The principles of law followed in the case of Welder v. State, Tex.Civ.App., 196 S.W. 868, wr. ref., do not apply and are not controlling in the instant case. Both the majority and the concurring opinions rely upon the Welder case.
It seems to me that the majority erroneously concludes that this state is committed to what it regards as the holding of the Welder case. There is no authoritative holding of this Court on the subject. The Welder case is an opinion of a Court of Civil Appeals. The application for writ of error was marked 'refused' by this court at a time when the refusal of the application did not mean that this Court approved of the opinion of the Court of Civil Appeals. Texas State Board of Medical Examiners aminers v. Koepsel, Tex. 1959, 322 S.W.2d 609.
That portion of the Welder opinion relied on by the majority in this case is against the weight of authority in the United States. 8 American Jurisprudence 754, Boundaries, Sec. 14; 56 American Jurisprudence 621, Waters, Sec. 151.
The rule of the majority of American courts is set out in 4 Tiffany on Real Property, 3d Ed., 100, Sec. 995:
"* * * In the case of a conveyance of land bounded by a lake or pond, the same general rule, by the weight of authority, applies, and the conveyance prima facie passes the soil so far as the grantor owns, whether this ownership extends to the center of the lake or pond, to the high watermark, or to an intermediate point * * *."
To the same effect is Angell on Water Courses 40, Sec. 41; Gould on Waters 380, Sec. 196.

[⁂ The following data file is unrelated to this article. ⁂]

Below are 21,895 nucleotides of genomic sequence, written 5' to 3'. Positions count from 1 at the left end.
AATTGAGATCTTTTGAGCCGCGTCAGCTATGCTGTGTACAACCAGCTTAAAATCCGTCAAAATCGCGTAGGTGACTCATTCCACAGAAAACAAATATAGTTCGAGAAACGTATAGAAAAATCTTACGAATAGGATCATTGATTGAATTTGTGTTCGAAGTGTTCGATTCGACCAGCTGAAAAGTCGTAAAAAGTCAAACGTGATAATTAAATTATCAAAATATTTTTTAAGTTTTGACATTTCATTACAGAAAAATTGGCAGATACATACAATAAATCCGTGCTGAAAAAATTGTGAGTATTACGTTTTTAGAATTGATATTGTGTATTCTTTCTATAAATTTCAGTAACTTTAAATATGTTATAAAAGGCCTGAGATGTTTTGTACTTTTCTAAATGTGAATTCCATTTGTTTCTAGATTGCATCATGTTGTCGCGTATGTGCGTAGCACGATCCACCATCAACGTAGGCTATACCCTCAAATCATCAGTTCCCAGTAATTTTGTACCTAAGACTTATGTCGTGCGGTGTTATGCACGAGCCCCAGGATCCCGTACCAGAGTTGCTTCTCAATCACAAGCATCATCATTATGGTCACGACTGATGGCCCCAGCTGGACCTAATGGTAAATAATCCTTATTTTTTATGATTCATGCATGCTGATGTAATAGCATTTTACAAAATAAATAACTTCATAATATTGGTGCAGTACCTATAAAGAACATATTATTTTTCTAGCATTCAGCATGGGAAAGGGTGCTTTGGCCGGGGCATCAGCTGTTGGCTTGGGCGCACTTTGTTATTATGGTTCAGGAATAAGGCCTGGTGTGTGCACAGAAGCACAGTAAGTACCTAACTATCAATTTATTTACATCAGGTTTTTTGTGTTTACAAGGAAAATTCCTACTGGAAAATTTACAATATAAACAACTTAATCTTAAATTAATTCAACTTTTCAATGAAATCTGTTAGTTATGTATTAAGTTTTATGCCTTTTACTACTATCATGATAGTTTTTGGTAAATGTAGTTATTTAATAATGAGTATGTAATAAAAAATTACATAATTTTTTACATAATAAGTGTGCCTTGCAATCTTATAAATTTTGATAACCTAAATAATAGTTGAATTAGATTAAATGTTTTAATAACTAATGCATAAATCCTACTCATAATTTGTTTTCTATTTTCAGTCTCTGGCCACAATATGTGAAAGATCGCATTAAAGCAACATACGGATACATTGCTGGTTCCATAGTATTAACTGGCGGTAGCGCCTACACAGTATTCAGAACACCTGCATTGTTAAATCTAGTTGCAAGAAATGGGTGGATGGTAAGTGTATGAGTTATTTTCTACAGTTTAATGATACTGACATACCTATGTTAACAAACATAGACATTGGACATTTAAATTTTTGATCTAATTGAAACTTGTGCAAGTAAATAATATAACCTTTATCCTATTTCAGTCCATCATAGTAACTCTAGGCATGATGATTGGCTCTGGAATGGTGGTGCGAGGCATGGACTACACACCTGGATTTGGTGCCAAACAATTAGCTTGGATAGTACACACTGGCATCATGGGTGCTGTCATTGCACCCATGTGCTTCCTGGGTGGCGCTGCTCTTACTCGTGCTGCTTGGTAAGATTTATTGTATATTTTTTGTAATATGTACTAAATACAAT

Granting that this Court is committed to the Welder case, I contend it is not in point. The opinion in that case states the issue to have been: 'The issue in this case is not whether the state could grant title to land in the bed of a natural, permanent fresh water lake, but has it done so as to Green Lake?' The State of Texas was claiming title to some 5,000 or 6,000 acres (Green Lake) on the theory that the calls in the surveys surrounding the lake having expressly limited the extent of the grant in each instance to the edge or margin of the lake clearly demonstrated that there was no intention to grant land in the bed of the lake. The grants to the lands surrounding Green Lake were made pursuant to statutes which have been construed as prohibiting grants under such lakes. This situation is not true here. In the present case, the State has long since parted with the title to not only the 386 acres involved, but also to all of the land extending to the Colorado River. I agree with the trial court's finding that the contour line was a meander line and not a boundary line. There is no question but that respondent sold land abutting on Lake Buchanan. Respondent by her deed conveyed the title she owned. That title was the title which had passed by mesne conveyances from the State of Texas. In the Welder case, the title to the bed of Green Lake was at all pertinent times vested in the State of Texas. In our case, the title to the bed of Lake Buchanan, as well as the 386 acres, had been divested out of the State and the respondent and her predecessors were thereafter the owners of all of such land. This means that on the date of the deed from respondent she owned the land to the Colorado River. In recognition of such title, the Lower Colorado River Authority obtained a permanent easement for flooding the lands up to the 1,020 foot contour line. No similar facts can be found in the Welder case. In the Welder case there was no evidence of an intention to convey any portion of Green Lake, whereas, in this case, the evidence is conclusive that the grantors were the owners of all of the land involved below the 1,020 foot contour line and the bed of Lake Buchanan. The facts in connection with the Lower Colorado River Authority easement and the description of the grants of which the land is a part forcefully demonstrate that the land below the 1,020 foot contour line was conveyed to the petitioners.